The whole day turned out to be quite an adventure for me (not a week adventure, not a weekend adventure: a day adventure🙂). The weather forecast was terrible and the wise thing to do would have been to take my bike on the train to The Hague. But no, how could I tell someone who had come cycling all the way from Bulgaria that I took the train from Rotterdam….
I did not have any waterproof trousers (although it rains quite often in Holland), could not get any (sold out for some strange reason), so I was soaked before I got to Delft. Other “highlights” of the day: finding the M&S café in The Hague permanently closed (no cake!), failing to get past deserted country roads before it got completely dark, getting lost in the dark TWICE and when I decided to take the train in Schiedam on my way home my ticket refused to open the entry gate and a kind lady had to help me and ran with me+bike through the gate.
Despite everything I really enjoyed the whole day and it makes me happy when I think about it.
Let me finish by saying that I cycled about 80 km in total, but this was just one day for me. There were no hills, we have amazing cycle paths, I could speak my own language and I knew that I would be home again by the end of the day. I admire Kate for having been on the road for 6 weeks, under various circumstances, with much bigger setbacks, tweeting, blogging, making videos etc., raising awareness and funds for the street dogs in Bulgaria. I am so pleased that she has raised more money than she could ever have imagined and that Emma & Anthony will be able to give so many dogs a better life. I have seen with my own eyes what a wonderful dog Scout is and how happy she is now. So if you can spare a few pounds now and then, please donate and many more dogs will be able to live the life they deserve!
Thank you so much Saskia, and thank you again for your wonderful box of treats. They’re still going!
Felt a tinge of sadness reading the title…. it’s been an honour to follow your amazing story and very brave adventure. Have obviously never met you, but that didn’t stop me willing you on every step (well pedal) of the way. You’ve been so honest from start to finish and we all thank you for that, and for your grit, determination and never give up attitude. The doggies at Streethearts are in such good, loving hands and what you did, the money you raised will make such a difference. Scout is just gorgeous, a special girl for sure. Look after each other – I wish you all the very best for your future adventures.
PS – I still chuckle often about the Romanian car engine story… was too funny.
Fantastic achievement Kate…you are awesome! I’m sure that every dog lover in BG appreciates the wonderful thing you did for the street dogs here. Well done!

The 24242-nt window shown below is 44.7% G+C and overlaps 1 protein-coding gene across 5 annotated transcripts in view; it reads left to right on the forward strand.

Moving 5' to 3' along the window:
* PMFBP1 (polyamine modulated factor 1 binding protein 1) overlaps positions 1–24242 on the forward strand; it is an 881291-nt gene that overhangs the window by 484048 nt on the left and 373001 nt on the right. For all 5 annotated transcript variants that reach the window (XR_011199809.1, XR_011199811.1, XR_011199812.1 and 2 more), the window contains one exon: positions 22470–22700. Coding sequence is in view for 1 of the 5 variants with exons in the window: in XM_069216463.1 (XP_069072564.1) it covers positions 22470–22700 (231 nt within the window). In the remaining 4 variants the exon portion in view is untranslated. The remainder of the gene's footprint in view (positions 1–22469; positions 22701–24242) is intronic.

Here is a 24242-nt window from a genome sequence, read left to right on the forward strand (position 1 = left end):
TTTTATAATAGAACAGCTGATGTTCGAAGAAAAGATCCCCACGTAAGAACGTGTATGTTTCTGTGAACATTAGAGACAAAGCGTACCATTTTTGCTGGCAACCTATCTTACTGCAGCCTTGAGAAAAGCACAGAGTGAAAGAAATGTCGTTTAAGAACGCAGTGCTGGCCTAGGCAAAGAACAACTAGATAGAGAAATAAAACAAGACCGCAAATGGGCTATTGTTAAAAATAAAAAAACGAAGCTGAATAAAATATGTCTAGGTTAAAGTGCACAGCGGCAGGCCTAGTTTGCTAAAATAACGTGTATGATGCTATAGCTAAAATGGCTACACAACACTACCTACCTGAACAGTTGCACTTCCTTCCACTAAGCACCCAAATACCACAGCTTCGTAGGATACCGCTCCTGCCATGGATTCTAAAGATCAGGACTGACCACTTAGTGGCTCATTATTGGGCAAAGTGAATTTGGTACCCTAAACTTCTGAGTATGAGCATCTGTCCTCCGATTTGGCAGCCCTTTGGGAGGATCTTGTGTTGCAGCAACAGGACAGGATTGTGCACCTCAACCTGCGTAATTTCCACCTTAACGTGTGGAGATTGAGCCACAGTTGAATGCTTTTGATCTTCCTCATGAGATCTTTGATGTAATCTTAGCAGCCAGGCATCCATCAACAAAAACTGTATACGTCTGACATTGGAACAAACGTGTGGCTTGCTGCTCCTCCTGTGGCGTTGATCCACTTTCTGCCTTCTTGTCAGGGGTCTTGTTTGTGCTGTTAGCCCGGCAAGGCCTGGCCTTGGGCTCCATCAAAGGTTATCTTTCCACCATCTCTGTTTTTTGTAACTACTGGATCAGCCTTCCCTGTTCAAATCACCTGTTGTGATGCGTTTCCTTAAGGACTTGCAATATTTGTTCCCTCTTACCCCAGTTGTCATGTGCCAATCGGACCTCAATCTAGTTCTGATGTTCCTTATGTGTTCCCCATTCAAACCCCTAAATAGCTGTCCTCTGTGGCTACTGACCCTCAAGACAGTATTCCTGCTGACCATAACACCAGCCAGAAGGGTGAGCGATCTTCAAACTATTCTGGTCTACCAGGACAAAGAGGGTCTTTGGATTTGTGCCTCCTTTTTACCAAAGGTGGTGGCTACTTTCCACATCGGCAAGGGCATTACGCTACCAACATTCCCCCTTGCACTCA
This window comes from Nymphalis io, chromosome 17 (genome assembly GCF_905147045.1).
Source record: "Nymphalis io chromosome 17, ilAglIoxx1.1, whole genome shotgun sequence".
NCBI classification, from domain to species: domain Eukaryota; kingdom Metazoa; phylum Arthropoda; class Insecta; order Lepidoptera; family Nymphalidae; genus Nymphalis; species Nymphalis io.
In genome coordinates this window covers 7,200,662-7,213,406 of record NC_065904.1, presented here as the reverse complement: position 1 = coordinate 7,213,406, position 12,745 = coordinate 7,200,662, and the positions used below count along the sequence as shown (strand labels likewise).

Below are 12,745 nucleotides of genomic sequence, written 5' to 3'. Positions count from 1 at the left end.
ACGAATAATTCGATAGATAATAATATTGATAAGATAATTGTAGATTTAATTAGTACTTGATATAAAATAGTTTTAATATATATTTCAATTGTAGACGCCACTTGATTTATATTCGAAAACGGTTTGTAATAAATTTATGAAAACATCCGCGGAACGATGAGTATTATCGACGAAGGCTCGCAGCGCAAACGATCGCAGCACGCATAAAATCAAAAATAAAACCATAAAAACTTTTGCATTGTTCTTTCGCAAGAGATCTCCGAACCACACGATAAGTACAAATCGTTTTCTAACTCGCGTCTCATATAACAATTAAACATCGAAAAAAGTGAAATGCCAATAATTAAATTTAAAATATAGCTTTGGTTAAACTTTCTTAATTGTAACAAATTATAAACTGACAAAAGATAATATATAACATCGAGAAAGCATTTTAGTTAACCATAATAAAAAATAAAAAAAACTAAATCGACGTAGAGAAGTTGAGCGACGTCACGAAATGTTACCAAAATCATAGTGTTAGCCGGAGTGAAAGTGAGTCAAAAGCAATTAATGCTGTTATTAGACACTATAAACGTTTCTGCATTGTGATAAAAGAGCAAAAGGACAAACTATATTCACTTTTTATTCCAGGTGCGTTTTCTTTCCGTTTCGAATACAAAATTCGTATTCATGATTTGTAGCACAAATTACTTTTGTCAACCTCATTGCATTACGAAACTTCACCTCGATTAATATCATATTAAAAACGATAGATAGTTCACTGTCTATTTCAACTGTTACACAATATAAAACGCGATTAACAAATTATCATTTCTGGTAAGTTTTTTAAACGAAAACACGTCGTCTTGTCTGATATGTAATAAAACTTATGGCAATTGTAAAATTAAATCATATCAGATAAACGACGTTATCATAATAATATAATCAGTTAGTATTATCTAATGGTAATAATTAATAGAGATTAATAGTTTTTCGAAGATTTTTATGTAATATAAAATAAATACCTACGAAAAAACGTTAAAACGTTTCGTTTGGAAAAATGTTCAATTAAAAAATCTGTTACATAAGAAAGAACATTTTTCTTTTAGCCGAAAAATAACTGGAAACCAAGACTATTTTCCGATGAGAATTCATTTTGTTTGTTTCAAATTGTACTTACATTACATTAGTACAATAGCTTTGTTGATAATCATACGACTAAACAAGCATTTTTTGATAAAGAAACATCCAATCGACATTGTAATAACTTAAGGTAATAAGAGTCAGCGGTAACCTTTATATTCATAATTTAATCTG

Well, congratulations Kate on getting to the end of your amazing journey! It seems like a lifetime ago I was chasing you around Hungary, Slovakia and Austria and shoving a camera in your face at every turn.
I know it was a challenge for both of us trying to navigate how to make it work; me hurtling around in that Citroen driving on the opposite side of the road, reading foreign sounding road and village names on the GPS and trying to track your next move and set up in time for you to zoom past and you dealing with a demanding Australian who would appear from nowhere, ask you to perform repeat ride-pasts, conduct on-road interviews in the rain, set up her tent in the wrong place, get lost for hours, get emotional, hold you up, cause your blood sugar to plunge and I imagine be quite f#&@% irritating at times. I’m hoping at least the footage gathered in that week was of some entertainment to your followers and that we can do something further with what’s left in the vault at some stage.
You are a strong, gutsy and tenacious woman and I’m glad to have had a chance to meet you and your gorgeous, sweet Scout and contribute to this wonderful cause. You’ve certainly given Emma and Anthony and Street Hearts BG an incredible contribution to their wonderful cause.
PS Apparently my cycling cousin was at the finish line!?!?!?!
Well done Kate.
Proud of you and indeed well done dog.
Well Kate, I am in total thrall of what you have done and achieved with Scout. I have been waiting for this last blog and it was very moving and I am not going to lie and say I am not moist of eye!!
I can’t wait to see you sometime soon and to meet your lovely canine companion. You are a stubborn young woman – I always knew that at LAMDA – but it has helped carry you through this amazing and scary (at times) adventure. I take my hat off to your courage, your determination, your strength of purpose. Bravo a thousand times!
I’ve been putting off commenting on this last blog. I totally enjoyed being a small part of your amazing journey across Europe with Scout and I have felt some letdown since you returned. I think all of us following you feel the same way, except maybe your mom, she’s probably quite happy this past adventure is over. I know that when my daughter went on adventures to Africa and South America I didn’t sleep well until her feet hit US soil again.
I am incredibly proud of you for what you have accomplished! Your blog has been delightful and insightful and your writing style is full of humor. A book incorporating this journey would be snapped up in a heartbeat by your fans.
I would like to give you a little perspective of how I came to follow you. About 7 months ago I reached a point where I needed a diversion, an alternative universe if you will. Season 6 of CTM had just ended in the US and I decided to join Twitter and follow you along with a few others.
The statements below are a small example of how following you has impacted me:
Because I decided to follow you, I met Emma, who is making a difference in her corner of the world.
Because I decided to follow you, I chose to support Street Hearts BG, not just during your fundraising ride, but monthly into the future.
Because I decided to follow you, I bought and read Blairs book, WTTGDIC, and started following her.
Because I decided to follow you, Blair and Q are new friends and as you know there are some incredible threads to follow with some wonderful people.
Because I decided to follow you, I now support Bravermountain.
Because I decided to follow you, I have made a few close friends that are more than just passing acquaintances, we talk and make plans and my horizons have expanded.
Because I decided to follow you, I feel I have become a better person.
Thank you for being you and for making a difference in my life without even knowing what you have done.